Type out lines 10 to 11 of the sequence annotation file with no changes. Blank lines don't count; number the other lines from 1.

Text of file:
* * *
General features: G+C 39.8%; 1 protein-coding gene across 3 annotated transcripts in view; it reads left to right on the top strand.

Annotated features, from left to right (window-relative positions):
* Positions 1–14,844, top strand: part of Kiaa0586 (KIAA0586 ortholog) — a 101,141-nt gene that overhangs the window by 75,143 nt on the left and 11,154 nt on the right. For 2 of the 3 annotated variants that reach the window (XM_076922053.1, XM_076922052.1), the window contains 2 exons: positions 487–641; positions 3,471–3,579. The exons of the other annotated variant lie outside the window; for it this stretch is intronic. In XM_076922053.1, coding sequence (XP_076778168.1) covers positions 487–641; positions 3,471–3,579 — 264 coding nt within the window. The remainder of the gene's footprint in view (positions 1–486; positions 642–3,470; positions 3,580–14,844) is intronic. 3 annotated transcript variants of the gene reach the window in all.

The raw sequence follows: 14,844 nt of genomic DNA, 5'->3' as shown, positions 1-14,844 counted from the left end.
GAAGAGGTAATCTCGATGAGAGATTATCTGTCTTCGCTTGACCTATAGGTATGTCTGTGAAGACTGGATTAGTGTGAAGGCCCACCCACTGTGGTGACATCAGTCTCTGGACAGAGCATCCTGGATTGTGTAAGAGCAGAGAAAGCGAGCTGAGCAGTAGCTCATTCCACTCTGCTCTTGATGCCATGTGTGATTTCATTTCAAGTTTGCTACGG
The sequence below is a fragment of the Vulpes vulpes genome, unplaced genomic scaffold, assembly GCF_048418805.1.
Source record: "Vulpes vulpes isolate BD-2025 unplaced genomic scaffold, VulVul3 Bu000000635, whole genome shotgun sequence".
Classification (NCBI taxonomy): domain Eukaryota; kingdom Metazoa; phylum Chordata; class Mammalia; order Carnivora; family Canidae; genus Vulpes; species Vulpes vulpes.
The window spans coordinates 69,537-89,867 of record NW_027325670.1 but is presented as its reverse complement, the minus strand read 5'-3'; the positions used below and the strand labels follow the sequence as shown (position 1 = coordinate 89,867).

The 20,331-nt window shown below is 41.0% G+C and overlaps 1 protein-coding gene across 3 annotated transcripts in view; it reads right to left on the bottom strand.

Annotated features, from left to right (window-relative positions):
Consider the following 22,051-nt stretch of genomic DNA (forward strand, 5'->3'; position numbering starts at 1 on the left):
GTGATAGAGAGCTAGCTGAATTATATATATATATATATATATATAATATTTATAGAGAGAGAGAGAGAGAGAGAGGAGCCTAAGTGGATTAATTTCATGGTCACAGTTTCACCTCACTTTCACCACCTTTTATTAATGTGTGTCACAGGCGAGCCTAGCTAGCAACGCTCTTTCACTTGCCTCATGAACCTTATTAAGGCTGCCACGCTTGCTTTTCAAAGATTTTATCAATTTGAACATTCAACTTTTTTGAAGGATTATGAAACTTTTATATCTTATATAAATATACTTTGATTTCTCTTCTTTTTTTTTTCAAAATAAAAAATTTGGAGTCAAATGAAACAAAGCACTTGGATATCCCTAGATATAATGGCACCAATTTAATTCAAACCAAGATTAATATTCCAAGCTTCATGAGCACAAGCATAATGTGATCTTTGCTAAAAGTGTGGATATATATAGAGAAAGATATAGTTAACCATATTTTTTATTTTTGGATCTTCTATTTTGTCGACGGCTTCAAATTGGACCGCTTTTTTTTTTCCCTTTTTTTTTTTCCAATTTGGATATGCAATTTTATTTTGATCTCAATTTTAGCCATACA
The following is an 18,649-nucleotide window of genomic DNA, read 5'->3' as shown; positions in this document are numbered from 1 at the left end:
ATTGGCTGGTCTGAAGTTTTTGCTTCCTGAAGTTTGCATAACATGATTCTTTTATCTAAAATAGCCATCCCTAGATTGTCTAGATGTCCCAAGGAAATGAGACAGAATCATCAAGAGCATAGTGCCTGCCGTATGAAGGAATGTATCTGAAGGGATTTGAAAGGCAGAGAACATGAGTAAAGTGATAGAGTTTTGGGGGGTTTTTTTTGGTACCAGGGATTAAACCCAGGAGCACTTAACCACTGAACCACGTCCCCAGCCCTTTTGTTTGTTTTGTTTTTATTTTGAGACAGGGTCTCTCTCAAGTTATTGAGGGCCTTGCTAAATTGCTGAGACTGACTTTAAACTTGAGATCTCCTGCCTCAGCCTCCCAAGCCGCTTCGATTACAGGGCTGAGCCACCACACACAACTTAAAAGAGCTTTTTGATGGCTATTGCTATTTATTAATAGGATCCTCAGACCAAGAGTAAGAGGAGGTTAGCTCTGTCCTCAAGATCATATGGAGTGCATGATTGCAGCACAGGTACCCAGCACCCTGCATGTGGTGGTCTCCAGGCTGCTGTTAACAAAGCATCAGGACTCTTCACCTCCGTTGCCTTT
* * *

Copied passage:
The 20,331-nt window shown below is 41.0% G+C and overlaps 1 protein-coding gene across 3 annotated transcripts in view; it reads right to left on the bottom strand.

Annotated features, from left to right (window-relative positions):